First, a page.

Fiction for Protection?

Once upon a time...

Fiction reflects our familiar realities and opens windows into new worlds. It connects us to the everyday in new ways, or at deeper levels. It takes us beyond ourselves, directly into the minds and hearts of other people–something we can never actually do in reality but which is normal in fiction, where we get to to listen in on characters’ private thoughts and feelings.

Fiction has all kinds of super-powers: it entertains, beguiles, educates, connects, transports, challenges, and inspires us. 

Plus… fiction can protect us.

Detective Drunella

Really? How?

granny gus protect our activists

First, let’s look at how fiction can harm us.

Ruling classes throughout the ages manipulate and control populations through emotionally compelling stories,  heroic narratives that play on people’s universal need for belonging and validation. Unfortunately, these narratives often couple the feeling of being included in ways that are excluding and stereotyping of others.

Activists and activist scholars have raised our consciousness about the harmful effects of distorted stories–stereotypes. We have seen how important it is for novels, films, television shows, and other forms of fiction, to portray oppressed groups in humanizing, accessible ways, and to ensure that their members have the central voice in ensuring the completeness, truth and dignity of the portrayals. We’ve learned a lot about how dominant narratives projected through Hollywood and other mainstream producers of fiction marginalize and stereotype women, working class people, people of African, Latinx, Asian and Native heritage, and people who don’t conform to norms of gender, appearance, ability, beliefs or behavior. To a lesser extent, consciousness has been raised about the pervasive class-based stereotypes that marginalize, disrespect and inaccurately portray poor people and workers.

But what of dominant narrative fiction’s depictions of activists and activist culture? Of people who are building societies that reject capitalism? How does the nearly universal invisibilizing, minimizing, stereotyping and otherizing of activists in mainstream fiction–books, movies, TV, theater–affect our activist community? As we fight stereotyping of all oppressed groups we also need to raise consciousness about how we ourselves are targeted in media and the dominant culture in general.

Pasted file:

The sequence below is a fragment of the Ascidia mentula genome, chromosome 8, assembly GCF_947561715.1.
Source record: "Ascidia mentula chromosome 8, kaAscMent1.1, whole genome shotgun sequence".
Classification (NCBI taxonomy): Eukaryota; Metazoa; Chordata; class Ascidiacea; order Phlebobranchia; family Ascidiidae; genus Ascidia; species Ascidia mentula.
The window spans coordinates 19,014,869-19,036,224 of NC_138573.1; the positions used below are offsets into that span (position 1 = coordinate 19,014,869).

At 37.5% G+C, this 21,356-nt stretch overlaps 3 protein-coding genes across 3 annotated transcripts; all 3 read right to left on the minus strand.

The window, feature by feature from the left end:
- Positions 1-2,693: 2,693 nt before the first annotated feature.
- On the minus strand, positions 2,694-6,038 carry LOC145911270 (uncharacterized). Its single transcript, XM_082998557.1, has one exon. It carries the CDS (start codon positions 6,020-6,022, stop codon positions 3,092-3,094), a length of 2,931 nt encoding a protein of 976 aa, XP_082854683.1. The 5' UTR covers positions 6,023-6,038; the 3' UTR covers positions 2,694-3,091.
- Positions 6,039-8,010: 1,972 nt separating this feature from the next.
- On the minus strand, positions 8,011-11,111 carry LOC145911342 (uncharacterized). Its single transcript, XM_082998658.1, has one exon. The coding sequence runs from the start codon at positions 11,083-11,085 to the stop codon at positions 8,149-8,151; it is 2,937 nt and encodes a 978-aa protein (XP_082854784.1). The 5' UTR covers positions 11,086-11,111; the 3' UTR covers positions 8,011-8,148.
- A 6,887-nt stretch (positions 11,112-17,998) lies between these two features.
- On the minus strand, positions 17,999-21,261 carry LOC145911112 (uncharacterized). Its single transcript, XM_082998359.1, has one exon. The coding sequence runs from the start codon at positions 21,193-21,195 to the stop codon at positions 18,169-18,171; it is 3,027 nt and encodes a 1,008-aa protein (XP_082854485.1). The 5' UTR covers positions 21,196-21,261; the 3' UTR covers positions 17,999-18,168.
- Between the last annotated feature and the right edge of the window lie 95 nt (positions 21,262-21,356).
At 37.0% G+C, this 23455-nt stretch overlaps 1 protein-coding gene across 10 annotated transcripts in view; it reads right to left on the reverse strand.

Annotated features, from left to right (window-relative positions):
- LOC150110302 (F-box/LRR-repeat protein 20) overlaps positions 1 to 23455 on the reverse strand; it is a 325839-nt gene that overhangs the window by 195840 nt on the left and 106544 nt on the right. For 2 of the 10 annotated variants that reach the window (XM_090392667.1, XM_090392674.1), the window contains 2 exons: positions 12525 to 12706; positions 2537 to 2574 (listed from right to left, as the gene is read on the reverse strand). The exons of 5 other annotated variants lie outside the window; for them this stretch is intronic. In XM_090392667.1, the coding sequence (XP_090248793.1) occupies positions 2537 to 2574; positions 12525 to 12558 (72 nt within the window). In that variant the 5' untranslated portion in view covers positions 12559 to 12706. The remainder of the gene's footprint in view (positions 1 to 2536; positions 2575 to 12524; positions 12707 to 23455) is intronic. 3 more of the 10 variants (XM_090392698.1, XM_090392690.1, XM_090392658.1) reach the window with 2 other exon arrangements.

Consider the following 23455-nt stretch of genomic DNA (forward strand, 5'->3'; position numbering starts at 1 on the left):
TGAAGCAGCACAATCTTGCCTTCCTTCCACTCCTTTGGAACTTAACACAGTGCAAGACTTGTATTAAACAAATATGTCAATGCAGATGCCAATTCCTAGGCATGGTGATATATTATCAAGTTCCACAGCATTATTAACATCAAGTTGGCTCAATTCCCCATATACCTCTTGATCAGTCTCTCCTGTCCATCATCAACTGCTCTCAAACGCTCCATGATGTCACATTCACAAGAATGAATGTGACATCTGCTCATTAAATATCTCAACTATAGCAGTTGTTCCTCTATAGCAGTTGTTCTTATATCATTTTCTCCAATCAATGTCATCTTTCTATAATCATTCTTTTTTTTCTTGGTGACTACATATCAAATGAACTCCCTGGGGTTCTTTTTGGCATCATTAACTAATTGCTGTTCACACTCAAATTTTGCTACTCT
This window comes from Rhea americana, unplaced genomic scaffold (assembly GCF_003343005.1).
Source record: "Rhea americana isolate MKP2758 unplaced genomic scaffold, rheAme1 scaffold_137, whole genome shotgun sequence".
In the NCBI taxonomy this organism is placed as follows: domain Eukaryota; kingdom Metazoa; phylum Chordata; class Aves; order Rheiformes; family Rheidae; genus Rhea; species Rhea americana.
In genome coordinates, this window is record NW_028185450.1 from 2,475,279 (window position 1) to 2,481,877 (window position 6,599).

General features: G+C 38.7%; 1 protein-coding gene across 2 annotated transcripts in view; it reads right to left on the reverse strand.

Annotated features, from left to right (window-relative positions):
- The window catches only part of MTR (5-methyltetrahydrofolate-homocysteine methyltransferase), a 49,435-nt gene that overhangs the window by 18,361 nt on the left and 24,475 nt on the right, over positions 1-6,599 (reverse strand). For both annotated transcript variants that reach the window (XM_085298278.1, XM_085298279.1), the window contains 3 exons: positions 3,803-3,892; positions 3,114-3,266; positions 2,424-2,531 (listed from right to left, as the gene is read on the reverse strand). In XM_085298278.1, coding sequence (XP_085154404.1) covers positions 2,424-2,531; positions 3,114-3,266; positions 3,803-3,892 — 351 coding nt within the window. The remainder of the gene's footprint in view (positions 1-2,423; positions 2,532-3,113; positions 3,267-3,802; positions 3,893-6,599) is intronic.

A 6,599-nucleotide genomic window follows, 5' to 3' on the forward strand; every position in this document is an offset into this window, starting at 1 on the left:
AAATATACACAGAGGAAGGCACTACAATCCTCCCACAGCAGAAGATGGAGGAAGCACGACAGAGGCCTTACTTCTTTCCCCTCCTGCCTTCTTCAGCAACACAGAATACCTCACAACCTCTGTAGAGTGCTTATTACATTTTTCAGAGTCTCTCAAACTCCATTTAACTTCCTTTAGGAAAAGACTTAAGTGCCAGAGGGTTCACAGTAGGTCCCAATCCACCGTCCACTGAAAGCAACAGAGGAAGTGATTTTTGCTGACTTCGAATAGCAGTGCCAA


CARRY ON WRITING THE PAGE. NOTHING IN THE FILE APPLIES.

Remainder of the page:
And, of course, we need to take action. Activists need to create truth-filled fiction about our reality, to make our experience and inner landscape accessible, and to share the excitement, urgency, complexity and tenderness of our work, as well as its risks.

Fiction Protects Activists?

Detective Drunella

What does fiction have to do with protecting activists and activist culture?

granny gus protect our activists

Plenty! Our minds–everybody’s minds–are filled with false stories about all oppressed people, including activists. We may not even notice them, but they color the way people see activists, and the way activists see themselves.


If someone calling for justice or condemning interventionism or denouncing corporate greed is portrayed as extremist, crazy, or any of the many stereotypes activists are labeled with, it’s that much easier to dismiss what they say and do. And it’s frighteningly easy not to care if they are mistreated, and even to believe that they deserve it.

Detective Drunella

So truthful stories about activists help protect them?


granny gus protect our activists

Yes, by showing our humanity, helping folks to identify with us, and opening windows into our lives. When you feel sympathy and personal connection for a character…

sour puss protect our activists

…such as a relatable, decent, if a bit clawed–I mean flawed–activist s/hero in a good story…

Juliana Barnet

…you’re much less likely to ignore or hurt them, or to believe that it’s okay for others to do so. 

Time to unmask stereotypes against activists! We're especially after the stealth ones nobody notices.

Activist Unmasked

Inspired by the Bechdel Test, here at POA  Laboratories we’re developing a Fiction Featuring Activists Test to help assess how activists are treated in fiction.

To unmask stereotypes?

Definitely! However, the best way to fight stereotypes is to create works of fiction with truth-filled stories that contain full and fair portrayals of activists, countering simplistic distortions by showing activists’ complex, multifaceted reality.

That’s where fiction can be proactive protection for activists. Crafting interesting, fun, stories grounded in real activist experience–adventures, trials, triumphs, terrors and ordinary days–can help people see what the diverse and fascinating worldwide community of folks devoted to social change is really like, inspiring empathy and countering stereotypes that cause alienation, confusion and rejection of people they would normally welcome.

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Stories of Our People (SOOP)

Sample filled-out FFA Test:
JB tests the movie Billie Elliot

Sample filled-out SOOP Questionnaire:
A few stories and burning questions from JB